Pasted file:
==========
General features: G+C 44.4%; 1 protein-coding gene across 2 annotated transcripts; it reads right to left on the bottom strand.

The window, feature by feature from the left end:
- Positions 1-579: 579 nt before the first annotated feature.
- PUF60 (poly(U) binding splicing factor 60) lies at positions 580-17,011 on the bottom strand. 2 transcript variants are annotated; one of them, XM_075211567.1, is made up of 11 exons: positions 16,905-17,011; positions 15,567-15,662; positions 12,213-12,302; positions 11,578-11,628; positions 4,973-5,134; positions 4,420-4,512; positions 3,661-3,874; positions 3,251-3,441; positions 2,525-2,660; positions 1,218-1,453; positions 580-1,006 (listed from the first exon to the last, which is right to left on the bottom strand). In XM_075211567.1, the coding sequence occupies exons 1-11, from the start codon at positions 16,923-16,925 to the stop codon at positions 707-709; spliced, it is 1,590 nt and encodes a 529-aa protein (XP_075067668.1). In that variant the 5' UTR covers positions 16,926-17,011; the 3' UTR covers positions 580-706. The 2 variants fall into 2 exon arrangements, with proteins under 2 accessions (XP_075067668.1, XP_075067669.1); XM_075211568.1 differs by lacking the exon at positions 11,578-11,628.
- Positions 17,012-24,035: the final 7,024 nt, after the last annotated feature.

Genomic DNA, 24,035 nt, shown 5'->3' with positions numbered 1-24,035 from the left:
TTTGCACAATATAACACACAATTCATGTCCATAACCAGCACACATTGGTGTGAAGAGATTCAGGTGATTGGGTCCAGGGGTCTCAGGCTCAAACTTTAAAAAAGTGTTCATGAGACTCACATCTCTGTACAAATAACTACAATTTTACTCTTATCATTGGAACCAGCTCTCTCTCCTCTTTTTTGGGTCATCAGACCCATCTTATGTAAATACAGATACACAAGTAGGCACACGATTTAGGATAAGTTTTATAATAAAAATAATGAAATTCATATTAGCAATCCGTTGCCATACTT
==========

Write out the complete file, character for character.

General features: G+C 44.4%; 1 protein-coding gene across 2 annotated transcripts; it reads right to left on the bottom strand.

The window, feature by feature from the left end:
- Positions 1-579: 579 nt before the first annotated feature.
- PUF60 (poly(U) binding splicing factor 60) lies at positions 580-17,011 on the bottom strand. 2 transcript variants are annotated; one of them, XM_075211567.1, is made up of 11 exons: positions 16,905-17,011; positions 15,567-15,662; positions 12,213-12,302; positions 11,578-11,628; positions 4,973-5,134; positions 4,420-4,512; positions 3,661-3,874; positions 3,251-3,441; positions 2,525-2,660; positions 1,218-1,453; positions 580-1,006 (listed from the first exon to the last, which is right to left on the bottom strand). In XM_075211567.1, the coding sequence occupies exons 1-11, from the start codon at positions 16,923-16,925 to the stop codon at positions 707-709; spliced, it is 1,590 nt and encodes a 529-aa protein (XP_075067668.1). In that variant the 5' UTR covers positions 16,926-17,011; the 3' UTR covers positions 580-706. The 2 variants fall into 2 exon arrangements, with proteins under 2 accessions (XP_075067668.1, XP_075067669.1); XM_075211568.1 differs by lacking the exon at positions 11,578-11,628.
- Positions 17,012-24,035: the final 7,024 nt, after the last annotated feature.

Genomic DNA, 24,035 nt, shown 5'->3' with positions numbered 1-24,035 from the left:
TTTGCACAATATAACACACAATTCATGTCCATAACCAGCACACATTGGTGTGAAGAGATTCAGGTGATTGGGTCCAGGGGTCTCAGGCTCAAACTTTAAAAAAGTGTTCATGAGACTCACATCTCTGTACAAATAACTACAATTTTACTCTTATCATTGGAACCAGCTCTCTCTCCTCTTTTTTGGGTCATCAGACCCATCTTATGTAAATACAGATACACAAGTAGGCACACGATTTAGGATAAGTTTTATAATAAAAATAATGAAATTCATATTAGCAATCCGTTGCCATACTT